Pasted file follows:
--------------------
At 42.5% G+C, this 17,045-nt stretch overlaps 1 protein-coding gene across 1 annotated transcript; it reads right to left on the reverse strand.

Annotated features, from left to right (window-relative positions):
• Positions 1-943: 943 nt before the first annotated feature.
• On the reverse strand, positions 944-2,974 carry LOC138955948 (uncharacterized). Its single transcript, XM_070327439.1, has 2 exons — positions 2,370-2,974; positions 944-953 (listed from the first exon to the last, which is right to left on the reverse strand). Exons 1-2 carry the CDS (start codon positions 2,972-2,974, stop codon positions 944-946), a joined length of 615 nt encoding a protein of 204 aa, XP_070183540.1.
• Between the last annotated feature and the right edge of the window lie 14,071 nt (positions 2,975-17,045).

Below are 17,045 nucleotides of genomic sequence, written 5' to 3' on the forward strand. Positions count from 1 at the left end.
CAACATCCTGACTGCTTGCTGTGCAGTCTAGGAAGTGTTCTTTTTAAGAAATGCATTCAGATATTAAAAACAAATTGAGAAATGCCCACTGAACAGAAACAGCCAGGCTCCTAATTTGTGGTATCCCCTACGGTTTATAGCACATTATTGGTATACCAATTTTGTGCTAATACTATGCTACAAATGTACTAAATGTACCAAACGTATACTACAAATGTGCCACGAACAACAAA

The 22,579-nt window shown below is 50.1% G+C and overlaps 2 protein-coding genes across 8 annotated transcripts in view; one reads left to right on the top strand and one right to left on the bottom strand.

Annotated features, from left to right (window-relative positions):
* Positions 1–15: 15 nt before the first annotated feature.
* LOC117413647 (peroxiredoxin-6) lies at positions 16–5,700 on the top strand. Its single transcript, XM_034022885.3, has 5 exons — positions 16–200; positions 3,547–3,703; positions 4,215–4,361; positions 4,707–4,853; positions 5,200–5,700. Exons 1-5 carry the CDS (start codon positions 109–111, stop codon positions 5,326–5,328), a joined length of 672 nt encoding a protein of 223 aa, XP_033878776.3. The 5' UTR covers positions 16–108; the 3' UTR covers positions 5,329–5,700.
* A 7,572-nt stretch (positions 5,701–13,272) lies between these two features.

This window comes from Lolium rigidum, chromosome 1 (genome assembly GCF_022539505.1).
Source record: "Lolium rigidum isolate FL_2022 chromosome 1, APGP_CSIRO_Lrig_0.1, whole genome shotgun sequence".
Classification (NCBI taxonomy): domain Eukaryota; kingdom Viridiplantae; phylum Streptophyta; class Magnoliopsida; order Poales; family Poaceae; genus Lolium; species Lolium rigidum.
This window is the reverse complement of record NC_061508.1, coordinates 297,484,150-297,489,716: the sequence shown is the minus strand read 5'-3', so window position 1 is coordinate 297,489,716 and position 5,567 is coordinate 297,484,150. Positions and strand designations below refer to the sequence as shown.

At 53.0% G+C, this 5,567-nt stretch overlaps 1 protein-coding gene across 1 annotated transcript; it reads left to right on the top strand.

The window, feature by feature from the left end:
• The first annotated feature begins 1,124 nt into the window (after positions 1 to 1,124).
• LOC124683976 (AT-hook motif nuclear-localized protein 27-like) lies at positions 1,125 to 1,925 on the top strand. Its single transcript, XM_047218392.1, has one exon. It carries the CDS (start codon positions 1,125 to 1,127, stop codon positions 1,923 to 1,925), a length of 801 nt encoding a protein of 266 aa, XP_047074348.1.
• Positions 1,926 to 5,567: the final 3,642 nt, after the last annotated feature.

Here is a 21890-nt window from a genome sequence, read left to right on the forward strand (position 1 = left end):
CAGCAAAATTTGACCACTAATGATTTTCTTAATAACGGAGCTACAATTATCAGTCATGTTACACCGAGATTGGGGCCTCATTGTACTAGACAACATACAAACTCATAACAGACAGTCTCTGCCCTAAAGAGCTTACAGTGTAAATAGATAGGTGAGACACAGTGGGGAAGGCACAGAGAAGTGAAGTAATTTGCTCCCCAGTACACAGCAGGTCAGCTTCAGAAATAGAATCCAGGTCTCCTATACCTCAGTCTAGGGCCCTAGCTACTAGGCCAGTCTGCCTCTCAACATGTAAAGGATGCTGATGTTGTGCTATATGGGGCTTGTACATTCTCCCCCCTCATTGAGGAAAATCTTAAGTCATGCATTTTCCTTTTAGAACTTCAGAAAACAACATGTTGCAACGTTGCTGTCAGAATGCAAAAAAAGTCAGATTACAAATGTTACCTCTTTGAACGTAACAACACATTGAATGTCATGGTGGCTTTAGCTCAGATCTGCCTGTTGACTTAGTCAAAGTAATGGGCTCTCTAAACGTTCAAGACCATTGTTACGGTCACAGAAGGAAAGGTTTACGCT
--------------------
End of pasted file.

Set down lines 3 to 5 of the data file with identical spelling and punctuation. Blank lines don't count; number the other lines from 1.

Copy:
• Positions 1-943: 943 nt before the first annotated feature.
• On the reverse strand, positions 944-2,974 carry LOC138955948 (uncharacterized). Its single transcript, XM_070327439.1, has 2 exons — positions 2,370-2,974; positions 944-953 (listed from the first exon to the last, which is right to left on the reverse strand). Exons 1-2 carry the CDS (start codon positions 2,972-2,974, stop codon positions 944-946), a joined length of 615 nt encoding a protein of 204 aa, XP_070183540.1.
• Between the last annotated feature and the right edge of the window lie 14,071 nt (positions 2,975-17,045).